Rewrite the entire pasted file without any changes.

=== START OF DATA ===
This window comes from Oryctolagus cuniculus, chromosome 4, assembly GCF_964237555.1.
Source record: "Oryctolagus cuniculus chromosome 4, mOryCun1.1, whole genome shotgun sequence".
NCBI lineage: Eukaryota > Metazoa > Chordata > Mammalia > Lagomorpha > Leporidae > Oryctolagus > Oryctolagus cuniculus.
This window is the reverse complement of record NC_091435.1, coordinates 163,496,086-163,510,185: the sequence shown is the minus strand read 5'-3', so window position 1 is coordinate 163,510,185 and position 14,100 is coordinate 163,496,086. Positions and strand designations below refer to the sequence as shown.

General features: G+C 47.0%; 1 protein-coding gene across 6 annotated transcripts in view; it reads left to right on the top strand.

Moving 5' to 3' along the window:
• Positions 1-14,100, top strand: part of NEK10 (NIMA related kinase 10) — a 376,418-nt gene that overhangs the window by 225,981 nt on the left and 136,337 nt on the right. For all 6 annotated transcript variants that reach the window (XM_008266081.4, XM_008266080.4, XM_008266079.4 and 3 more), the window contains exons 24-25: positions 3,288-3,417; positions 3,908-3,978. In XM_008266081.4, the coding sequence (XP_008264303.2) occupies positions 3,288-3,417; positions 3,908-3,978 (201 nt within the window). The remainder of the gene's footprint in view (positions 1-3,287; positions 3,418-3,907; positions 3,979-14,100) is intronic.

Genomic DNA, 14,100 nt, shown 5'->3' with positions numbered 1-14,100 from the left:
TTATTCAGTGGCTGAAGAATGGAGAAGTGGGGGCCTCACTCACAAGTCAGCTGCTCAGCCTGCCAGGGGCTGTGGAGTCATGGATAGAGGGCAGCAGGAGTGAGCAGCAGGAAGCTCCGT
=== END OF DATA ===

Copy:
This window comes from Oryctolagus cuniculus, chromosome 4, assembly GCF_964237555.1.
Source record: "Oryctolagus cuniculus chromosome 4, mOryCun1.1, whole genome shotgun sequence".
NCBI lineage: Eukaryota > Metazoa > Chordata > Mammalia > Lagomorpha > Leporidae > Oryctolagus > Oryctolagus cuniculus.
This window is the reverse complement of record NC_091435.1, coordinates 163,496,086-163,510,185: the sequence shown is the minus strand read 5'-3', so window position 1 is coordinate 163,510,185 and position 14,100 is coordinate 163,496,086. Positions and strand designations below refer to the sequence as shown.

General features: G+C 47.0%; 1 protein-coding gene across 6 annotated transcripts in view; it reads left to right on the top strand.

Moving 5' to 3' along the window:
• Positions 1-14,100, top strand: part of NEK10 (NIMA related kinase 10) — a 376,418-nt gene that overhangs the window by 225,981 nt on the left and 136,337 nt on the right. For all 6 annotated transcript variants that reach the window (XM_008266081.4, XM_008266080.4, XM_008266079.4 and 3 more), the window contains exons 24-25: positions 3,288-3,417; positions 3,908-3,978. In XM_008266081.4, the coding sequence (XP_008264303.2) occupies positions 3,288-3,417; positions 3,908-3,978 (201 nt within the window). The remainder of the gene's footprint in view (positions 1-3,287; positions 3,418-3,907; positions 3,979-14,100) is intronic.

Genomic DNA, 14,100 nt, shown 5'->3' with positions numbered 1-14,100 from the left:
TTATTCAGTGGCTGAAGAATGGAGAAGTGGGGGCCTCACTCACAAGTCAGCTGCTCAGCCTGCCAGGGGCTGTGGAGTCATGGATAGAGGGCAGCAGGAGTGAGCAGCAGGAAGCTCCGT